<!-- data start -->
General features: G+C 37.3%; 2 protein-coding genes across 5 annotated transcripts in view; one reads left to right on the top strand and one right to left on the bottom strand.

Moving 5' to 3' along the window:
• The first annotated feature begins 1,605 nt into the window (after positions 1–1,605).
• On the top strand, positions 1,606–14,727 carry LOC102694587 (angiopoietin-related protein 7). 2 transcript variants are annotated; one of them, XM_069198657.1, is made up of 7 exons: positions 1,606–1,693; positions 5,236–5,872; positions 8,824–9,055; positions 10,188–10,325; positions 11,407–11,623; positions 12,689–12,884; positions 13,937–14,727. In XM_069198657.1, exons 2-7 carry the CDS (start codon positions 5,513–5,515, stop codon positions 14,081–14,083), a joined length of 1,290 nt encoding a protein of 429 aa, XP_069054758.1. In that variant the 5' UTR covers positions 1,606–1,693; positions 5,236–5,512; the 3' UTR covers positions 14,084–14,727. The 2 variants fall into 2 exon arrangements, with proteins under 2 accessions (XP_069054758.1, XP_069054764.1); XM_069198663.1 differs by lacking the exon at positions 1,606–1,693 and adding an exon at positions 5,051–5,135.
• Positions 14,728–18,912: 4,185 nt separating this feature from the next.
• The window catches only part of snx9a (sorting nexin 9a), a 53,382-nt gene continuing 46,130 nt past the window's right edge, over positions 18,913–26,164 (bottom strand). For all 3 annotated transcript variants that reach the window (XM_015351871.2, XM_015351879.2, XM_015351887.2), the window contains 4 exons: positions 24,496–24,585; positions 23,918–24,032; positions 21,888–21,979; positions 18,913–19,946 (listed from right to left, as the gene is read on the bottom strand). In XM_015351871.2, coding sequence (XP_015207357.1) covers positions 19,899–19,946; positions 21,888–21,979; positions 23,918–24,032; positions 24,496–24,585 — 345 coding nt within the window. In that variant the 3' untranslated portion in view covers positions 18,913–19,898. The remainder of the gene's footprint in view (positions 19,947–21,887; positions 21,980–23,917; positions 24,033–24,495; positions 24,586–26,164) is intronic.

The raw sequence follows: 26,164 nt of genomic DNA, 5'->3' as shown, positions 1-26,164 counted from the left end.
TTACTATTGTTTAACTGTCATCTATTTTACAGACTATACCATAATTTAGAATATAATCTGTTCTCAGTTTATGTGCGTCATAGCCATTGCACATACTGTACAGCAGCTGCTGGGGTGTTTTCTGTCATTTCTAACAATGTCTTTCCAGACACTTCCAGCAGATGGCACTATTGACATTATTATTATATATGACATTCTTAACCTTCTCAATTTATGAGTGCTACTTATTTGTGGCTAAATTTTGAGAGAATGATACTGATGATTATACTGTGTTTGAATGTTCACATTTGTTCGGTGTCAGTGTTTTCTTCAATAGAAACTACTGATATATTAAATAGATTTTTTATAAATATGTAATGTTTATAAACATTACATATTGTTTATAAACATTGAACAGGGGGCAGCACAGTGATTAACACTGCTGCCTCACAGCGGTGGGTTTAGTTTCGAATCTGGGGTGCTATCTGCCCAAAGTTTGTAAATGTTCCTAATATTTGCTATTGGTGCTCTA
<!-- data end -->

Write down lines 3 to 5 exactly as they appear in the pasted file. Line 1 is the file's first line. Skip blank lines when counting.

• The first annotated feature begins 1,605 nt into the window (after positions 1–1,605).
• On the top strand, positions 1,606–14,727 carry LOC102694587 (angiopoietin-related protein 7). 2 transcript variants are annotated; one of them, XM_069198657.1, is made up of 7 exons: positions 1,606–1,693; positions 5,236–5,872; positions 8,824–9,055; positions 10,188–10,325; positions 11,407–11,623; positions 12,689–12,884; positions 13,937–14,727. In XM_069198657.1, exons 2-7 carry the CDS (start codon positions 5,513–5,515, stop codon positions 14,081–14,083), a joined length of 1,290 nt encoding a protein of 429 aa, XP_069054758.1. In that variant the 5' UTR covers positions 1,606–1,693; positions 5,236–5,512; the 3' UTR covers positions 14,084–14,727. The 2 variants fall into 2 exon arrangements, with proteins under 2 accessions (XP_069054758.1, XP_069054764.1); XM_069198663.1 differs by lacking the exon at positions 1,606–1,693 and adding an exon at positions 5,051–5,135.
• Positions 14,728–18,912: 4,185 nt separating this feature from the next.